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Selective degradation of IKKα by autophagy is essential for arsenite-induced cancer cell apoptosis

Abstract

Two catalytic subunits of the IKK complex, IKKα and IKKβ, trigger NF-κB activation as well as NF-κB-independent signaling events under both physiological and pathological conditions. Here we identified the NF-κB-unrelated cytoprotective function of IKKα in promoting autophagy by triggering p53 transactivation and upregulation of its downstream autophagic mediator, DRAM1, in the arsenite-treated hepatoma cells, which responses depended on IKKα kinase activity. Furthermore, IKKα triggered p53/DRAM1-dependent autophagy by inducing CHK1 activation and CHK1/p53 interaction. Interestingly, after provoking autophagy, IKKα could be specifically recognized by the autophagic machinery via directly binding with LC3B, resulting in selective degradation of IKKα by autophagy. Unexpectedly, the selectivity of autophagic sequestration towards IKKα was mediated by novel mechanism independent of the classical LC3-interacting regions (LIRs) within IKKα, while C-terminal arm of LIR was involved in mediating IKKα/LC3B interaction. Taken together, we conclude that IKKα attenuates arsenite-induced apoptosis by inducing p53-dependent autophagy, and then selective feedback degradation of IKKα by autophagy contributes to the cytotoxic response induced by arsenite.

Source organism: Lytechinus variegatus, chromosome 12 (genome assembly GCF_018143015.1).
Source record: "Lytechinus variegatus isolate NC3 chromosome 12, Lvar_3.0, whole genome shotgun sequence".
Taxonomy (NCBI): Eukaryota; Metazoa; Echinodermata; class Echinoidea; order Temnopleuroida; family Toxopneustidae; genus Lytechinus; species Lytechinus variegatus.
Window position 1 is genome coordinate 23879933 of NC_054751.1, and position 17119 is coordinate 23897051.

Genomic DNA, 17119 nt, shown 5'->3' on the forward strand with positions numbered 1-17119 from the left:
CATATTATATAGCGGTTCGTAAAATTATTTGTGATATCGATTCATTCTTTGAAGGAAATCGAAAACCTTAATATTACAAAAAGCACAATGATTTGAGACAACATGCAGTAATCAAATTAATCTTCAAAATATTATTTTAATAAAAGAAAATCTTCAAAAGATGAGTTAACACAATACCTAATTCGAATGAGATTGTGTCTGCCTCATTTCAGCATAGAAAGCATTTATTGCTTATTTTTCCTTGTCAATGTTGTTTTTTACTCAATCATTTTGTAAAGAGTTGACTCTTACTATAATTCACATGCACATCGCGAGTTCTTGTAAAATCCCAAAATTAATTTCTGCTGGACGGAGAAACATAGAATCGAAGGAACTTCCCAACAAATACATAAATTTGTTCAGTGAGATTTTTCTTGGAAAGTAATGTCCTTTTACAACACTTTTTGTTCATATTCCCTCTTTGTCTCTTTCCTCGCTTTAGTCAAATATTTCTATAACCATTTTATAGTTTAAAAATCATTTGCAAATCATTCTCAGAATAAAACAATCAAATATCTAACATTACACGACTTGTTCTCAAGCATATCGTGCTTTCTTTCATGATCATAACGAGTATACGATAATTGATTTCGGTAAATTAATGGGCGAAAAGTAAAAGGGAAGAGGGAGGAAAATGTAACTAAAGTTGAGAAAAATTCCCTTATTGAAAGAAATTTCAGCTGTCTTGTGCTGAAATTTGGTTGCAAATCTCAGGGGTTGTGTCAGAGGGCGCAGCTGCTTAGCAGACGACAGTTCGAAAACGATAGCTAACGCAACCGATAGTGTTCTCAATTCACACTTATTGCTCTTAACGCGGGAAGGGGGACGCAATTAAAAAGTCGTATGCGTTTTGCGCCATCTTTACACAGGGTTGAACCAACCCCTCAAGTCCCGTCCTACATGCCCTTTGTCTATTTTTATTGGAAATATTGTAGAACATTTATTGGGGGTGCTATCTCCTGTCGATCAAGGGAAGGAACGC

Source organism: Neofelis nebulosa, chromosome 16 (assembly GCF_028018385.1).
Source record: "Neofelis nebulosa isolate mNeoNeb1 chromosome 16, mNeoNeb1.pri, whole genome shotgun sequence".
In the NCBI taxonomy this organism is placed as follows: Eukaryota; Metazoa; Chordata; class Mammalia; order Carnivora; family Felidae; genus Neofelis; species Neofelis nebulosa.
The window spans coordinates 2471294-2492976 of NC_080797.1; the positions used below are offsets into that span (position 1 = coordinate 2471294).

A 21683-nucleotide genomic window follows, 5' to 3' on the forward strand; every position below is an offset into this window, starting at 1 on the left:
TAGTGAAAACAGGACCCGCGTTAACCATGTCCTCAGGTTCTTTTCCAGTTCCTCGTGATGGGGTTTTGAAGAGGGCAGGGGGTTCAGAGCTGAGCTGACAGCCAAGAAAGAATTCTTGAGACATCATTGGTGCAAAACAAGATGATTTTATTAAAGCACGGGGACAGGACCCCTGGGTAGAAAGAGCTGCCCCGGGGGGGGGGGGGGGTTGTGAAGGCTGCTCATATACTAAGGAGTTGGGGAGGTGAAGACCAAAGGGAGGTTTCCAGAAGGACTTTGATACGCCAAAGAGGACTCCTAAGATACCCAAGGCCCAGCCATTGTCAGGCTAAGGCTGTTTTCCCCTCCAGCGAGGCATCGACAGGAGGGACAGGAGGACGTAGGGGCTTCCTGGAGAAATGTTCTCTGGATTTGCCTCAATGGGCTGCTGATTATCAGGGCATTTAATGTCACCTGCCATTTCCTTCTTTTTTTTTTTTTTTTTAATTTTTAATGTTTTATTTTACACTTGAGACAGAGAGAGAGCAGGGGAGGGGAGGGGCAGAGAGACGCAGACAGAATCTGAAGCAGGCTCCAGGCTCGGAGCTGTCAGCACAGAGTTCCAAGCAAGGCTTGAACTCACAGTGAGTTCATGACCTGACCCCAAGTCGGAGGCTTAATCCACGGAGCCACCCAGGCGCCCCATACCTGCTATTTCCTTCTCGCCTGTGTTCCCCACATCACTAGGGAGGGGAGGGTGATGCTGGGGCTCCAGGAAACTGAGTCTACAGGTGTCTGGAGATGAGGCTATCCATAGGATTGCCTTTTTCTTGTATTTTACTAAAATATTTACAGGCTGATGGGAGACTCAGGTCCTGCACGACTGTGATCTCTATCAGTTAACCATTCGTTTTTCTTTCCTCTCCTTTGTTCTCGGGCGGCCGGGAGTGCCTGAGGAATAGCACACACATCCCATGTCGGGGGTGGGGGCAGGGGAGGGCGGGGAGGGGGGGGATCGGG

Introduction